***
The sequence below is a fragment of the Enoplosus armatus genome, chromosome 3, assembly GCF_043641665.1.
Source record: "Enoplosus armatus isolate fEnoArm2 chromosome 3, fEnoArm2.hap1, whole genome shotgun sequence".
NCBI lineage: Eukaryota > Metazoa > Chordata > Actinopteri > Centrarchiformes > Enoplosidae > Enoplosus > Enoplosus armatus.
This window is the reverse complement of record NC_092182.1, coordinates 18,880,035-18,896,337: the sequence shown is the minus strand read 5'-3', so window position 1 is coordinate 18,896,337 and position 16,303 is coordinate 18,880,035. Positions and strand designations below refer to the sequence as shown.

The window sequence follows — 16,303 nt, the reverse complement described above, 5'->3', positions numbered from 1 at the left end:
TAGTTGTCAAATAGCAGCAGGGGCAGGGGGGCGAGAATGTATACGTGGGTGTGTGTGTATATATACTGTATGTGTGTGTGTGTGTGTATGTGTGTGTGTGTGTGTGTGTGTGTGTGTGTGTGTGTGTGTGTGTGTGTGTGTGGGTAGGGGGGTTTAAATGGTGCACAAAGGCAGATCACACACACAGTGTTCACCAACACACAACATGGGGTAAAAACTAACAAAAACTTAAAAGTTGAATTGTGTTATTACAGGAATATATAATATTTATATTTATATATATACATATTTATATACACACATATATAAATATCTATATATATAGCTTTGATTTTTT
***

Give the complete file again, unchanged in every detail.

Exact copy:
The sequence below is a fragment of the Enoplosus armatus genome, chromosome 3, assembly GCF_043641665.1.
Source record: "Enoplosus armatus isolate fEnoArm2 chromosome 3, fEnoArm2.hap1, whole genome shotgun sequence".
NCBI lineage: Eukaryota > Metazoa > Chordata > Actinopteri > Centrarchiformes > Enoplosidae > Enoplosus > Enoplosus armatus.
This window is the reverse complement of record NC_092182.1, coordinates 18,880,035-18,896,337: the sequence shown is the minus strand read 5'-3', so window position 1 is coordinate 18,896,337 and position 16,303 is coordinate 18,880,035. Positions and strand designations below refer to the sequence as shown.

The window sequence follows — 16,303 nt, the reverse complement described above, 5'->3', positions numbered from 1 at the left end:
TAGTTGTCAAATAGCAGCAGGGGCAGGGGGGCGAGAATGTATACGTGGGTGTGTGTGTATATATACTGTATGTGTGTGTGTGTGTGTATGTGTGTGTGTGTGTGTGTGTGTGTGTGTGTGTGTGTGTGTGTGTGTGTGTGTGGGTAGGGGGGTTTAAATGGTGCACAAAGGCAGATCACACACACAGTGTTCACCAACACACAACATGGGGTAAAAACTAACAAAAACTTAAAAGTTGAATTGTGTTATTACAGGAATATATAATATTTATATTTATATATATACATATTTATATACACACATATATAAATATCTATATATATAGCTTTGATTTTTT